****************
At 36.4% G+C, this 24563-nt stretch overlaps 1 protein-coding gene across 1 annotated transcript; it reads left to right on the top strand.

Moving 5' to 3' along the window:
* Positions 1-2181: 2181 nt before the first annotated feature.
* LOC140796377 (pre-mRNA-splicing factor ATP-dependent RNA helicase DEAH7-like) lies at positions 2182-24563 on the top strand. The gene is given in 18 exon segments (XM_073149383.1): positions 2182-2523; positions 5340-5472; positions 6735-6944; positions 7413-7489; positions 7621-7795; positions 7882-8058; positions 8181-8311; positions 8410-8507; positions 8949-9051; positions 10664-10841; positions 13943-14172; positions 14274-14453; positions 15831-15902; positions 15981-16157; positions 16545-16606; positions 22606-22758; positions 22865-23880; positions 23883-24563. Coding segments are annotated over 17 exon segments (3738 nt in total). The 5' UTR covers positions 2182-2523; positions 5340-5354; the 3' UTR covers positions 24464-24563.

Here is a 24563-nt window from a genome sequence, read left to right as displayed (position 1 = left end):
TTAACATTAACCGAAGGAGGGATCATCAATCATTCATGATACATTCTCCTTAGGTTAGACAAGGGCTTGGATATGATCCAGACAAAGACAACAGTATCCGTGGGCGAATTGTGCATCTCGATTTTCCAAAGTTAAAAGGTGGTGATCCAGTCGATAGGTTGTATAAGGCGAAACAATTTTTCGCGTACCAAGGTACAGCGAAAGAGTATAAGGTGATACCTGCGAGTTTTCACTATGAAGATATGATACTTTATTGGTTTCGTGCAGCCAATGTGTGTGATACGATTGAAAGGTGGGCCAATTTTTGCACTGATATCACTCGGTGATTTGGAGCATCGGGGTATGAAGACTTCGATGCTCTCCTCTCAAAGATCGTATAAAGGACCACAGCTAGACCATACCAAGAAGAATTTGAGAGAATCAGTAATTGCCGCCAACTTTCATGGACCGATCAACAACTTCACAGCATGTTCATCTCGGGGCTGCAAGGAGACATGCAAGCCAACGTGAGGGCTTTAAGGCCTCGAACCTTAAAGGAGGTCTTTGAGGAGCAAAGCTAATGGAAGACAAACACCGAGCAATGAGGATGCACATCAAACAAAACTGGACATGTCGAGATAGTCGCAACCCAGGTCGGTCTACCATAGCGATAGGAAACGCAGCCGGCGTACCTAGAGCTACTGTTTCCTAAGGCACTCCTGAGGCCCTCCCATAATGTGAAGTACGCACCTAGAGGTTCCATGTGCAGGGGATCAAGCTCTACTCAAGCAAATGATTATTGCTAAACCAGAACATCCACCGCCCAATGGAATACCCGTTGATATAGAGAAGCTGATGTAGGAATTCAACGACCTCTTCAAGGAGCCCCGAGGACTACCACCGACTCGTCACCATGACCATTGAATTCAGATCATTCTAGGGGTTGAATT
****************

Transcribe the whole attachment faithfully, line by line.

At 36.4% G+C, this 24563-nt stretch overlaps 1 protein-coding gene across 1 annotated transcript; it reads left to right on the top strand.

Moving 5' to 3' along the window:
* Positions 1-2181: 2181 nt before the first annotated feature.
* LOC140796377 (pre-mRNA-splicing factor ATP-dependent RNA helicase DEAH7-like) lies at positions 2182-24563 on the top strand. The gene is given in 18 exon segments (XM_073149383.1): positions 2182-2523; positions 5340-5472; positions 6735-6944; positions 7413-7489; positions 7621-7795; positions 7882-8058; positions 8181-8311; positions 8410-8507; positions 8949-9051; positions 10664-10841; positions 13943-14172; positions 14274-14453; positions 15831-15902; positions 15981-16157; positions 16545-16606; positions 22606-22758; positions 22865-23880; positions 23883-24563. Coding segments are annotated over 17 exon segments (3738 nt in total). The 5' UTR covers positions 2182-2523; positions 5340-5354; the 3' UTR covers positions 24464-24563.

Here is a 24563-nt window from a genome sequence, read left to right as displayed (position 1 = left end):
TTAACATTAACCGAAGGAGGGATCATCAATCATTCATGATACATTCTCCTTAGGTTAGACAAGGGCTTGGATATGATCCAGACAAAGACAACAGTATCCGTGGGCGAATTGTGCATCTCGATTTTCCAAAGTTAAAAGGTGGTGATCCAGTCGATAGGTTGTATAAGGCGAAACAATTTTTCGCGTACCAAGGTACAGCGAAAGAGTATAAGGTGATACCTGCGAGTTTTCACTATGAAGATATGATACTTTATTGGTTTCGTGCAGCCAATGTGTGTGATACGATTGAAAGGTGGGCCAATTTTTGCACTGATATCACTCGGTGATTTGGAGCATCGGGGTATGAAGACTTCGATGCTCTCCTCTCAAAGATCGTATAAAGGACCACAGCTAGACCATACCAAGAAGAATTTGAGAGAATCAGTAATTGCCGCCAACTTTCATGGACCGATCAACAACTTCACAGCATGTTCATCTCGGGGCTGCAAGGAGACATGCAAGCCAACGTGAGGGCTTTAAGGCCTCGAACCTTAAAGGAGGTCTTTGAGGAGCAAAGCTAATGGAAGACAAACACCGAGCAATGAGGATGCACATCAAACAAAACTGGACATGTCGAGATAGTCGCAACCCAGGTCGGTCTACCATAGCGATAGGAAACGCAGCCGGCGTACCTAGAGCTACTGTTTCCTAAGGCACTCCTGAGGCCCTCCCATAATGTGAAGTACGCACCTAGAGGTTCCATGTGCAGGGGATCAAGCTCTACTCAAGCAAATGATTATTGCTAAACCAGAACATCCACCGCCCAATGGAATACCCGTTGATATAGAGAAGCTGATGTAGGAATTCAACGACCTCTTCAAGGAGCCCCGAGGACTACCACCGACTCGTCACCATGACCATTGAATTCAGATCATTCTAGGGGTTGAATT